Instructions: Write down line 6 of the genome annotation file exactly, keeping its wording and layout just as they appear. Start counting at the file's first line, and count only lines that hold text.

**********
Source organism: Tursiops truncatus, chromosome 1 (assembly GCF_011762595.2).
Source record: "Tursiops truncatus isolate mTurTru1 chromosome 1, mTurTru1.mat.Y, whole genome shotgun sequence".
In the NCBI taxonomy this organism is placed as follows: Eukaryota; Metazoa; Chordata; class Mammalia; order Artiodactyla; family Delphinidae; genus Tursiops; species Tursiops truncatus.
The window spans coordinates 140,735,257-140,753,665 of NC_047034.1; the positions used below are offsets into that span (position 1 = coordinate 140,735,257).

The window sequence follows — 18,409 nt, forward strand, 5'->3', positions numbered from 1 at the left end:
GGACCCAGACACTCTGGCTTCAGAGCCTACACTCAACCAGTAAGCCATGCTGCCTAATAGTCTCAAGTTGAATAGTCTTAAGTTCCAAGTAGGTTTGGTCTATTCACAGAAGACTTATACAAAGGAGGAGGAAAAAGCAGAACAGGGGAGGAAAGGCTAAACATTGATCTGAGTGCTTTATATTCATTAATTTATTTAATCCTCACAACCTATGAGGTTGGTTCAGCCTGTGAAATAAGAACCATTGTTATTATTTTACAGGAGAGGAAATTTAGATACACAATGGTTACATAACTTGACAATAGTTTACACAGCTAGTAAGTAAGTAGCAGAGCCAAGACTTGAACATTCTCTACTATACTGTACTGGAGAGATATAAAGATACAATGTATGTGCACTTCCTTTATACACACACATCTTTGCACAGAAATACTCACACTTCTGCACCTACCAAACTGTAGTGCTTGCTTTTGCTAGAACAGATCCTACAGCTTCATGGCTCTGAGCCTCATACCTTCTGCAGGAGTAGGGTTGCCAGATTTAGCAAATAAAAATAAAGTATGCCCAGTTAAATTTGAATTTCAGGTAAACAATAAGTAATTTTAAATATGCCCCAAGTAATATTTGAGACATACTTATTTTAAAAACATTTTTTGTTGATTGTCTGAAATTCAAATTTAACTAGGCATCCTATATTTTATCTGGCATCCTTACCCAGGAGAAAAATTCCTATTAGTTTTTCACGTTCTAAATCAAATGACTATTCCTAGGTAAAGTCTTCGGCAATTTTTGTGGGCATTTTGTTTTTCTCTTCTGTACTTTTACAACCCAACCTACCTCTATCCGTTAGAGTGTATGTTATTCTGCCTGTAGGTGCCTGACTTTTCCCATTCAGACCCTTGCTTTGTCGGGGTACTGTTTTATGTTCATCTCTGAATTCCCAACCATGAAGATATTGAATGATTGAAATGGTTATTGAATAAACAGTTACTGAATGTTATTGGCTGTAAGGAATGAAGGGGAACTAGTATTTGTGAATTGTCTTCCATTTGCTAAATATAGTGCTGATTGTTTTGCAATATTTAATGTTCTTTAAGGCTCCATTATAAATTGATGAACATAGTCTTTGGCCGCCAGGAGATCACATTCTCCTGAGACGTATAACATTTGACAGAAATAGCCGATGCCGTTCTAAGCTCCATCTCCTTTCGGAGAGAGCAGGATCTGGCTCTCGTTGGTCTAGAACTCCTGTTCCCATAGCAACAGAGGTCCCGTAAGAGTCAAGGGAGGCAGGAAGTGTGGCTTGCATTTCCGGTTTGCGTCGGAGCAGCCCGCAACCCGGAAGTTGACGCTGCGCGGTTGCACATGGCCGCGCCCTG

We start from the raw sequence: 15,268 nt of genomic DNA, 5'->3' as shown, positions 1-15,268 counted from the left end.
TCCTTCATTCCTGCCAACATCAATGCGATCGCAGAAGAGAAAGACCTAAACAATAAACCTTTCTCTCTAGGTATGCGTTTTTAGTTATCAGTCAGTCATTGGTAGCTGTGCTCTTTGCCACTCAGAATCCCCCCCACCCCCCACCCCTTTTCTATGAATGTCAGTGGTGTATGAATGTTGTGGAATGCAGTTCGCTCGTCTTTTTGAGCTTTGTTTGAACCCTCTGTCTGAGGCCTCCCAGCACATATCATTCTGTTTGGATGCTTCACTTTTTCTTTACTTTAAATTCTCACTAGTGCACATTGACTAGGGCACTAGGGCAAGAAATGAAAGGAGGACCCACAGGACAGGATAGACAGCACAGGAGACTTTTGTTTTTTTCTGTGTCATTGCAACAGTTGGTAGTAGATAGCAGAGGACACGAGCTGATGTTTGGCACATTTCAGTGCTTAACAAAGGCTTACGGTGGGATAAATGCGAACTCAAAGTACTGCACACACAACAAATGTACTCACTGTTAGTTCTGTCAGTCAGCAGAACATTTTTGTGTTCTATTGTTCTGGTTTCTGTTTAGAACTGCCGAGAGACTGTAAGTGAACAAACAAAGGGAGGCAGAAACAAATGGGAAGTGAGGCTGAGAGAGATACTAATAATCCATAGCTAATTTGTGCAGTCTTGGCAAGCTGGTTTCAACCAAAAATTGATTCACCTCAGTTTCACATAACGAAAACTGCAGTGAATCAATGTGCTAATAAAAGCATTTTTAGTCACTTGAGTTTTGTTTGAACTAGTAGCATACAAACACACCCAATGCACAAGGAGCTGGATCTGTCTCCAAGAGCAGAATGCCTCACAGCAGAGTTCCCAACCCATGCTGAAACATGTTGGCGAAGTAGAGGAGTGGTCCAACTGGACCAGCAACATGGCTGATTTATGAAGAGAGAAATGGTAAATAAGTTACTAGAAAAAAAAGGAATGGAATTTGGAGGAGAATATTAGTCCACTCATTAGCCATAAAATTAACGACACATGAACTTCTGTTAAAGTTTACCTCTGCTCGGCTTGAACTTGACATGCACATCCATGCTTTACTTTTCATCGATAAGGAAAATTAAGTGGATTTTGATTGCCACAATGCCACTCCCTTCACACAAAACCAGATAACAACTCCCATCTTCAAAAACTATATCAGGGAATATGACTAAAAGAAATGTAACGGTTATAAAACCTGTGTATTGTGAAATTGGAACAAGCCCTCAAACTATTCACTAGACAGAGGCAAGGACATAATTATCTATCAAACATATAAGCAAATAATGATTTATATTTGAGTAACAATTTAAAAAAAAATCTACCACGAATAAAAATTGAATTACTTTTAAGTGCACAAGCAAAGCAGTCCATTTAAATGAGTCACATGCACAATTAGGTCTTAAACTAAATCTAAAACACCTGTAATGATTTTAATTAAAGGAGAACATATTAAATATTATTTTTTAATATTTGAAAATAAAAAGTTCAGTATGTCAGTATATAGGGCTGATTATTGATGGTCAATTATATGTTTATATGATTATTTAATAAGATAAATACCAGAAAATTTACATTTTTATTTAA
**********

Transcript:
GGACCCAGACACTCTGGCTTCAGAGCCTACACTCAACCAGTAAGCCATGCTGCCTAATAGTCTCAAGTTGAATAGTCTTAAGTTCCAAGTAGGTTTGGTCTATTCACAGAAGACTTATACAAAGGAGGAGGAAAAAGCAGAACAGGGGAGGAAAGGCTAAACATTGATCTGAGTGCTTTATATTCATTAATTTATTTAATCCTCACAACCTATGAGGTTGGTTCAGCCTGTGAAATAAGAACCATTGTTATTATTTTACAGGAGAGGAAATTTAGATACACAATGGTTACATAACTTGACAATAGTTTACACAGCTAGTAAGTAAGTAGCAGAGCCAAGACTTGAACATTCTCTACTATACTGTACTGGAGAGATATAAAGATACAATGTATGTGCACTTCCTTTATACACACACATCTTTGCACAGAAATACTCACACTTCTGCACCTACCAAACTGTAGTGCTTGCTTTTGCTAGAACAGATCCTACAGCTTCATGGCTCTGAGCCTCATACCTTCTGCAGGAGTAGGGTTGCCAGATTTAGCAAATAAAAATAAAGTATGCCCAGTTAAATTTGAATTTCAGGTAAACAATAAGTAATTTTAAATATGCCCCAAGTAATATTTGAGACATACTTATTTTAAAAACATTTTTTGTTGATTGTCTGAAATTCAAATTTAACTAGGCATCCTATATTTTATCTGGCATCCTTACCCAGGAGAAAAATTCCTATTAGTTTTTCACGTTCTAAATCAAATGACTATTCCTAGGTAAAGTCTTCGGCAATTTTTGTGGGCATTTTGTTTTTCTCTTCTGTACTTTTACAACCCAACCTACCTCTATCCGTTAGAGTGTATGTTATTCTGCCTGTAGGTGCCTGACTTTTCCCATTCAGACCCTTGCTTTGTCGGGGTACTGTTTTATGTTCATCTCTGAATTCCCAACCATGAAGATATTGAATGATTGAAATGGTTATTGAATAAACAGTTACTGAATGTTATTGGCTGTAAGGAATGAAGGGGAACTAGTATTTGTGAATTGTCTTCCATTTGCTAAATATAGTGCTGATTGTTTTGCAATATTTAATGTTCTTTAAGGCTCCATTATAAATTGATGAACATAGTCTTTGGCCGCCAGGAGATCACATTCTCCTGAGACGTATAACATTTGACAGAAATAGCCGATGCCGTTCTAAGCTCCATCTCCTTTCGGAGAGAGCAGGATCTGGCTCTCGTTGGTCTAGAACTCCTGTTCCCATAGCAACAGAGGTCCCGTAAGAGTCAAGGGAGGCAGGAAGTGTGGCTTGCATTTCCGGTTTGCGTCGGAGCAGCCCGCAACCCGGAAGTTGACGCTGCGCGGTTGCACATGGCCGCGCCCTG